Pre-packaged fitness programs are continuing to gain in popularity such as Tribe, Zumba and Power. People know what to expect from the pre-choreographed workouts, and the integrity of the brand demands a high quality class experience. I asked one of our members why she attends Power classes regularly and she said, "I love the team atmosphere and the music. I really get into it, and before you know it, the hour is up, and I've done a full body workout!"
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Holland feels that this is one of the most misunderstood aspects of exercise. “This myth actually plays into the No. 1 reason people cite for not exercising, namely lack of time,” he said. “There is now significant research indicating that smaller bouts of exercise done throughout the day can yield big results.” He also explained that even breaking 30 minutes of activity into three separate 10-minute sessions throughout the day can produce the same effect. “Even one- to two-minute, short bursts of exercise have significant value over time,” he added. Photo Credit: Shutterstock Click Here to See More Fitness and Health Myths You Need to Stop Believing
“Research has shown that combining healthy eating and diet is the ‘secret’ to losing weight and keeping it off long term,” Holland said. “Burning a few hundred calories through exercise and reducing caloric intake by a few hundred each day will lead to one to two pounds of weight lost per week—a realistic and sustainable goal.” Photo Credit: Shutterstock
“Many food companies have made making healthy food choices increasingly difficult over the past few decades with increasingly bold, and often confusing, marketing tactics,” Holland explained. “Just because a product is advertised as healthy does not necessarily mean it is.” He suggests that you always read labels carefully and choose foods that have the least number of ingredients. Also, aim to buy products made with ingredients that you recognize. “Look for total calories, and try to choose foods that are the least processed and in their most natural state,” he said. Photo Credit: Shutterstock Click Here to See More Fitness and Health Myths You Need to Stop Believing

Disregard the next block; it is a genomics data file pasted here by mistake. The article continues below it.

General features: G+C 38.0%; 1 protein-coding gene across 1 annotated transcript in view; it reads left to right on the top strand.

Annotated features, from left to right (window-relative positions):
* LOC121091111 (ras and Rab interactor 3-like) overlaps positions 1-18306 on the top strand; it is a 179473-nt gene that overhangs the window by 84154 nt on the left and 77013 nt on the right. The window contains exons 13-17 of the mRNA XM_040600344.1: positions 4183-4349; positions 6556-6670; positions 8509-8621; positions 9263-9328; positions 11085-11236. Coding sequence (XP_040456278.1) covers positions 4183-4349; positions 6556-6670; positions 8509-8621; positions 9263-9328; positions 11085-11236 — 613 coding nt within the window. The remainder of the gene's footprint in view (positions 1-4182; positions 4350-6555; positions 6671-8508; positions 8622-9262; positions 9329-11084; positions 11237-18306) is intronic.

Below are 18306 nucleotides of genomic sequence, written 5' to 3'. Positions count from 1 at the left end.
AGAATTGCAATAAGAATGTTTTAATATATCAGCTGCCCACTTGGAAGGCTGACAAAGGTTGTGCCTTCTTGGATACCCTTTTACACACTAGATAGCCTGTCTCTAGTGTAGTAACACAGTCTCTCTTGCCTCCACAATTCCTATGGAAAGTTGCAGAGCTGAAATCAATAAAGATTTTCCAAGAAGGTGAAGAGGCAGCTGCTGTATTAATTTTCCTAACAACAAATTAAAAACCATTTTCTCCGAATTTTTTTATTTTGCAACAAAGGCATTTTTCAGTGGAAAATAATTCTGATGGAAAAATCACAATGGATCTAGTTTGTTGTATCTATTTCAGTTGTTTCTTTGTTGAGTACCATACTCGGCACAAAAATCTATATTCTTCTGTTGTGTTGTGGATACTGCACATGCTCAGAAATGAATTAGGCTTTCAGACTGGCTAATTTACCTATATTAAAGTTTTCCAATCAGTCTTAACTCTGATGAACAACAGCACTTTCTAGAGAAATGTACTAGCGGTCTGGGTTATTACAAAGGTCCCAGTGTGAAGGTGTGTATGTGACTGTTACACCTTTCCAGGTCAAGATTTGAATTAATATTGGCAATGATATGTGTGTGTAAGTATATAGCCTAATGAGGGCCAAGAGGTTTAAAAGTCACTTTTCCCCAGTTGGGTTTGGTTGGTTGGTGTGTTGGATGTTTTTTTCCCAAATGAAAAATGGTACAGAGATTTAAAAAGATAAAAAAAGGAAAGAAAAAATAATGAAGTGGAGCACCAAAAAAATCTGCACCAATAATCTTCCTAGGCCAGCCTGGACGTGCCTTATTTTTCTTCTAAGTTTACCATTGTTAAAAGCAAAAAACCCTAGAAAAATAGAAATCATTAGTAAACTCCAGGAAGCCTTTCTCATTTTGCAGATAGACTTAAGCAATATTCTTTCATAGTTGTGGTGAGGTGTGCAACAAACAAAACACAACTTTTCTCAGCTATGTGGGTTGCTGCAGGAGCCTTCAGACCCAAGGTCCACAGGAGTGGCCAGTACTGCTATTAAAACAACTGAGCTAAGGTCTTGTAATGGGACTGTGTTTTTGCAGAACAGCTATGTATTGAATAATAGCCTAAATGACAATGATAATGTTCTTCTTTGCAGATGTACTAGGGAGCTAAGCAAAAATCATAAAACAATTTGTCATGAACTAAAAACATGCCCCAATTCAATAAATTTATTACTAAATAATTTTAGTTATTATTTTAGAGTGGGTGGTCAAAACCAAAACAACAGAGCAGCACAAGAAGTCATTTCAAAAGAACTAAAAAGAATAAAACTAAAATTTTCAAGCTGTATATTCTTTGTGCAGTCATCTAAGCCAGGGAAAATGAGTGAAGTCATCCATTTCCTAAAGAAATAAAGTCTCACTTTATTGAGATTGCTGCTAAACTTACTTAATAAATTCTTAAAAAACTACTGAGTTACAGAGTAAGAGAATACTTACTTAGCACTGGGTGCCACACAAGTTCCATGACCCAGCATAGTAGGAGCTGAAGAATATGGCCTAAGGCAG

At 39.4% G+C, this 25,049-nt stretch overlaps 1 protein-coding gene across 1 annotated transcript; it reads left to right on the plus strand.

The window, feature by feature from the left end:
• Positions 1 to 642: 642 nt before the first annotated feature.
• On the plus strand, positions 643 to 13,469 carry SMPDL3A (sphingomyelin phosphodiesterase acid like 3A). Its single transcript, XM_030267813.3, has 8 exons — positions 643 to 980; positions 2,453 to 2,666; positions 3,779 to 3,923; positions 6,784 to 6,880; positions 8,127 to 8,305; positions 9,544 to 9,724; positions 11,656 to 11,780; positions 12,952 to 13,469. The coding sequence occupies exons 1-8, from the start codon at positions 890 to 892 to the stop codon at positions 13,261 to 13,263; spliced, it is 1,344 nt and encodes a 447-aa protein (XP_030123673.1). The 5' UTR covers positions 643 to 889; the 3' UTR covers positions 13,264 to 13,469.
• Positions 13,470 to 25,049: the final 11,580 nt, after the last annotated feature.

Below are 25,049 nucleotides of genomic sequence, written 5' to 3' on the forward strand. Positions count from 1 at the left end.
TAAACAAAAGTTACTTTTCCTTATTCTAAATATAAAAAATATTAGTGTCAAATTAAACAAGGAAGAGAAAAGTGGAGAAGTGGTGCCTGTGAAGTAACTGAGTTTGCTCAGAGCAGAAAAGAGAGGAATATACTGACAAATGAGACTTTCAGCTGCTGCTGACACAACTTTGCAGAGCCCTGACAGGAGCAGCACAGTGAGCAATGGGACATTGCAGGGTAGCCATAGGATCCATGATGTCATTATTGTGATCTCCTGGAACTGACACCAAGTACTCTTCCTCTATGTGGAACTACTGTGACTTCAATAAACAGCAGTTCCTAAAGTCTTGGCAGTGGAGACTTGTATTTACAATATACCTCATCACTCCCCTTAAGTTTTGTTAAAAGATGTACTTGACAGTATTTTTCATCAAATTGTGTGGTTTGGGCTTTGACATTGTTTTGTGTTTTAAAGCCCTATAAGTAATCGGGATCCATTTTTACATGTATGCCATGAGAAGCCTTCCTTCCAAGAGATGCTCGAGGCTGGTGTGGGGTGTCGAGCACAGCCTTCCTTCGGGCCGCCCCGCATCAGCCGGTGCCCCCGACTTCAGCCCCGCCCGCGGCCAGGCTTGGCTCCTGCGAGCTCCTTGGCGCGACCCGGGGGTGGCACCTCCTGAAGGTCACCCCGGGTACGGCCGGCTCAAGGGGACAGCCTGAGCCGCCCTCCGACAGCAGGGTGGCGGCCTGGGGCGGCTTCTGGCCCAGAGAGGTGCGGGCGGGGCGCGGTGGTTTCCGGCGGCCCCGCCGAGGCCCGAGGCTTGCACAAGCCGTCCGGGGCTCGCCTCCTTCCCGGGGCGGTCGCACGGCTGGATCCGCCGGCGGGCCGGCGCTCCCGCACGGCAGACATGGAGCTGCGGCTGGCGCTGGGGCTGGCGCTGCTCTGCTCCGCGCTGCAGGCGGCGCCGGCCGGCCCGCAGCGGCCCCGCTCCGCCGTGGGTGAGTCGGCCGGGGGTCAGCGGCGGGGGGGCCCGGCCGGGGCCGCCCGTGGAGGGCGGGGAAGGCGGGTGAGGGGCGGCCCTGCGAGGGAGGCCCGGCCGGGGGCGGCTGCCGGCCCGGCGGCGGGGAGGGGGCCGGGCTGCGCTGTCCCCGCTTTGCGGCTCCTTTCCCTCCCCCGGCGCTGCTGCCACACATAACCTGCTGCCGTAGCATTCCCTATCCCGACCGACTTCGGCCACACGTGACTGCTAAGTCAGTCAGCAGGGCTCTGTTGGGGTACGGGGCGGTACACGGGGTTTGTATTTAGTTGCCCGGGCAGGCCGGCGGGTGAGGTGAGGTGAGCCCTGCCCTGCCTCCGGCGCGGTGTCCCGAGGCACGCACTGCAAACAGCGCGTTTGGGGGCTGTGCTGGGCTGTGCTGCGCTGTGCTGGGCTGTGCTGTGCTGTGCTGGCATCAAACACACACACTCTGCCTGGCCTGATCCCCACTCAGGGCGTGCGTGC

Holland debunks this myth in plain and simple terms: “You cannot ‘spot-reduce’ and ‘tell’ your body where to get rid of fat stores by doing exercises that target that region.” He explained that yes, crunches will help to strengthen your abdominal muscles, but ab exercises alone will not result in belly fat reduction. “In order to flatten your stomach, you need to decrease your overall body fat percentage along with the fat layer,” Holland said. “This comes from a combination of healthy eating and doing regular cardiovascular exercise.” Photo Credit: Shutterstock
When it comes to achieving true health and fitness success, Holland stressed the importance of incorporating both exercise and diet into your daily routine. One isn’t necessarily more important than the other. It’s important to create a balance that includes both. “Trying to achieve weight loss through either diet or exercise alone is extremely difficult, and it’s also one of the main barriers to achieving your health and fitness goals,” Holland said. Click Here to See Fitness and Health Myths You Need to Stop Believing Photo Credit: Shutterstock